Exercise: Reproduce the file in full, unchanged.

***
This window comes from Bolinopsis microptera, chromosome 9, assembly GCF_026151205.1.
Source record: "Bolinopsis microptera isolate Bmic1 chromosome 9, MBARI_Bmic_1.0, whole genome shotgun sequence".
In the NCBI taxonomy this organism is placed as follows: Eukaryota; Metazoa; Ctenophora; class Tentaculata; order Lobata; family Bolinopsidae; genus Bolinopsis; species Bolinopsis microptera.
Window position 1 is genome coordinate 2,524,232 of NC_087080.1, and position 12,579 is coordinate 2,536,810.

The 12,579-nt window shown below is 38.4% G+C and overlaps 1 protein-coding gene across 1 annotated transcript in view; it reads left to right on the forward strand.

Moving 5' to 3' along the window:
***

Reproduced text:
This window comes from Bolinopsis microptera, chromosome 9, assembly GCF_026151205.1.
Source record: "Bolinopsis microptera isolate Bmic1 chromosome 9, MBARI_Bmic_1.0, whole genome shotgun sequence".
In the NCBI taxonomy this organism is placed as follows: Eukaryota; Metazoa; Ctenophora; class Tentaculata; order Lobata; family Bolinopsidae; genus Bolinopsis; species Bolinopsis microptera.
Window position 1 is genome coordinate 2,524,232 of NC_087080.1, and position 12,579 is coordinate 2,536,810.

The 12,579-nt window shown below is 38.4% G+C and overlaps 1 protein-coding gene across 1 annotated transcript in view; it reads left to right on the forward strand.

Moving 5' to 3' along the window: